- #1

jgravatt

## Main Question or Discussion Point

The earth has a gravitational pull that attracts things to it correct? If we launced a rocket from Earth and said rocket was

traveling from the ground to space at, oh let's say, 100 miles per hour (or kilometers - it really doesn't matter). Given the slow speed of the rocket, it would never leave orbit correct? If that is the case, can we say that the gravitational influence of the earth negatively exceeds the speed of the rocket, or in other words, exceeds the speed of the rocket in the opposite direction? Obviously, the Earth's gravitational influence is not as great as something larger (such as the Sun) or something physically different (such as a black hole). Using the same idea, light being the rocket and a black hole being the Earth, can it be said that the black hole's gravitational influence negatively exceeds the velocity of light? I'm sure it's not that simple, but what I would like to know is if the speed of gravitational influence (given a large enough object) would be considered FTL?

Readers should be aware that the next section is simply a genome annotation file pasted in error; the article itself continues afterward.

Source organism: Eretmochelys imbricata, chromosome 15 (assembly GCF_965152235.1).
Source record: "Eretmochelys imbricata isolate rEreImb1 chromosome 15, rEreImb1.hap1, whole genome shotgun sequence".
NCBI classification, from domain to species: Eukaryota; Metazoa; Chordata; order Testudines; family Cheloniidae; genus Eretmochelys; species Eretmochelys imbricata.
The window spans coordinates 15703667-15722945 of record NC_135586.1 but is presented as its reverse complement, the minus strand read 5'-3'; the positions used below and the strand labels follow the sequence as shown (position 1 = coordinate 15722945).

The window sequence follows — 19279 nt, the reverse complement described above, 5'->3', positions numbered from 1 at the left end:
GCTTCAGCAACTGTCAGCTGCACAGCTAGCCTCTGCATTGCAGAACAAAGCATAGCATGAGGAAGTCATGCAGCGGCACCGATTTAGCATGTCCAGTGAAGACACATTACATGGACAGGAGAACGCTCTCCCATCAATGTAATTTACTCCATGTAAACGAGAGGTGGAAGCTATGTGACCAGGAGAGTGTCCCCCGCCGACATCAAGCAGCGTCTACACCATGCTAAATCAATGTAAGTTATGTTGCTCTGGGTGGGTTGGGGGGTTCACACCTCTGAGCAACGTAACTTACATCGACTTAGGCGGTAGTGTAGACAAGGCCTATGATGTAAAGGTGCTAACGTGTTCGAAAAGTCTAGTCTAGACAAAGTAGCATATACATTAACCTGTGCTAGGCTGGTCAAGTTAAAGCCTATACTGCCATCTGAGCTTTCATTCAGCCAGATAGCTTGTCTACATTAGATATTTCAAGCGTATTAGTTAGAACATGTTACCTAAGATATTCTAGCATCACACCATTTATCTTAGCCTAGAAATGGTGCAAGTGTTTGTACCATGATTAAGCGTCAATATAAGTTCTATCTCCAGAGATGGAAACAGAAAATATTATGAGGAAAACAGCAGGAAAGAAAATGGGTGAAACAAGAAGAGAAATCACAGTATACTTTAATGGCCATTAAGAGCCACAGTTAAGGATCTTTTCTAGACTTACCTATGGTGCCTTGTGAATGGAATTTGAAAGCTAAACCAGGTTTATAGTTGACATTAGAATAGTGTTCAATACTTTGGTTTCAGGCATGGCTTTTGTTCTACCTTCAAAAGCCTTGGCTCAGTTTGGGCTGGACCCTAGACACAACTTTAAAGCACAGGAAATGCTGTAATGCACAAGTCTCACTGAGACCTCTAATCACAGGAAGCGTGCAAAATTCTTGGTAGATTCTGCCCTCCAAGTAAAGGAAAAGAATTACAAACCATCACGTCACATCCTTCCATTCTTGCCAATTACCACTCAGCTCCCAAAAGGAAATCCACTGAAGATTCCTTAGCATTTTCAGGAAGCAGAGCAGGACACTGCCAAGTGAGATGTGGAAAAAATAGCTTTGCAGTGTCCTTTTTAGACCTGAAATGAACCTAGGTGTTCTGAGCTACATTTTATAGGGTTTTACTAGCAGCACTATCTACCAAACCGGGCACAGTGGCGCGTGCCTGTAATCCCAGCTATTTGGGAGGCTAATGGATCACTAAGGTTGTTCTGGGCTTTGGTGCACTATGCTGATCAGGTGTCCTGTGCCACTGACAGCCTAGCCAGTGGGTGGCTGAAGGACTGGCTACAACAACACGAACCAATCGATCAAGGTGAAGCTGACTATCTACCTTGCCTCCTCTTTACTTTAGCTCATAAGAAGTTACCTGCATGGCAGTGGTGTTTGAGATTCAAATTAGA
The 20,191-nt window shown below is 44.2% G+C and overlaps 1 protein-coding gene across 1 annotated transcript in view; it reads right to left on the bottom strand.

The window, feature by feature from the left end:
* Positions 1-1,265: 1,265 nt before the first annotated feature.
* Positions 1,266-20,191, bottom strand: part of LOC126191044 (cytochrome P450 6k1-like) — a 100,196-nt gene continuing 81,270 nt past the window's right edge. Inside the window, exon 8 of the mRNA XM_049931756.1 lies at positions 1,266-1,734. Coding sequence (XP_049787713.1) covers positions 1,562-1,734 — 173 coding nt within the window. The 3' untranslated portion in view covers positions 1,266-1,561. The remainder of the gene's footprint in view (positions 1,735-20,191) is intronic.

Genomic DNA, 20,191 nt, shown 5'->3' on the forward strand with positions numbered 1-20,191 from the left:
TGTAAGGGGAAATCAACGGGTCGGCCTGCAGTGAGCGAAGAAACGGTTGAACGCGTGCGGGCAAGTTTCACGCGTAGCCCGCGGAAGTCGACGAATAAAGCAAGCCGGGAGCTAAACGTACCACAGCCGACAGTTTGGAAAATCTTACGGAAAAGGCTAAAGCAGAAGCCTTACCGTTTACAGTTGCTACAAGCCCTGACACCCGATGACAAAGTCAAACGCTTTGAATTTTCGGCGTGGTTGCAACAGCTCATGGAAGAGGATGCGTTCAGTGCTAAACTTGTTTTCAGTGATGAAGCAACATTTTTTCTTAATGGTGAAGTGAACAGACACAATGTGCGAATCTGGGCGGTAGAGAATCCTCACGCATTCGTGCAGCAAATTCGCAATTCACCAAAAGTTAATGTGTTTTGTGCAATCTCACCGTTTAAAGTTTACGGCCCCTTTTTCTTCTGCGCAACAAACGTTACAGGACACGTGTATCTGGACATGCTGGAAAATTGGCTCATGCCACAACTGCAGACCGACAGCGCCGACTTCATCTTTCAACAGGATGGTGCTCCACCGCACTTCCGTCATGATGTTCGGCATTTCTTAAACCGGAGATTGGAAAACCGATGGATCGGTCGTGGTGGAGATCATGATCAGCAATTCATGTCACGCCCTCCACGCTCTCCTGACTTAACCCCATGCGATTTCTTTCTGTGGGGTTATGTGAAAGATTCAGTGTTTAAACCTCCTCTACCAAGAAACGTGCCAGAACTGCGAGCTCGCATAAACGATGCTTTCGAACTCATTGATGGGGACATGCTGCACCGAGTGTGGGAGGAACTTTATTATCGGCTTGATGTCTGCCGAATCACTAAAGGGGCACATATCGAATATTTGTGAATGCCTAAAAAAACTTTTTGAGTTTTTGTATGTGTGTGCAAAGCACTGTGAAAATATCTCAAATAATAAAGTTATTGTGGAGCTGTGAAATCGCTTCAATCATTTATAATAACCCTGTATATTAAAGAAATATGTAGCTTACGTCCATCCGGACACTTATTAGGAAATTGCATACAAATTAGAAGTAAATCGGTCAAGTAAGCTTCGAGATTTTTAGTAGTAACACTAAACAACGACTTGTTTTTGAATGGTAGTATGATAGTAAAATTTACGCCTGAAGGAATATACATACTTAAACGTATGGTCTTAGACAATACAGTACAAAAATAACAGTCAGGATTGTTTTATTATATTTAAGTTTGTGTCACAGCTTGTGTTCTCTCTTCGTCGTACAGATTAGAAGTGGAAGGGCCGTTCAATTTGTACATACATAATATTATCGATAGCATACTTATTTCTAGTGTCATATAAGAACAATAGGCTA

Jeremy

traveling from the ground to space at, oh let's say, 100 miles per hour (or kilometers - it really doesn't matter). Given the slow speed of the rocket, it would never leave orbit correct? If that is the case, can we say that the gravitational influence of the earth negatively exceeds the speed of the rocket, or in other words, exceeds the speed of the rocket in the opposite direction? Obviously, the Earth's gravitational influence is not as great as something larger (such as the Sun) or something physically different (such as a black hole). Using the same idea, light being the rocket and a black hole being the Earth, can it be said that the black hole's gravitational influence negatively exceeds the velocity of light? I'm sure it's not that simple, but what I would like to know is if the speed of gravitational influence (given a large enough object) would be considered FTL?

Jeremy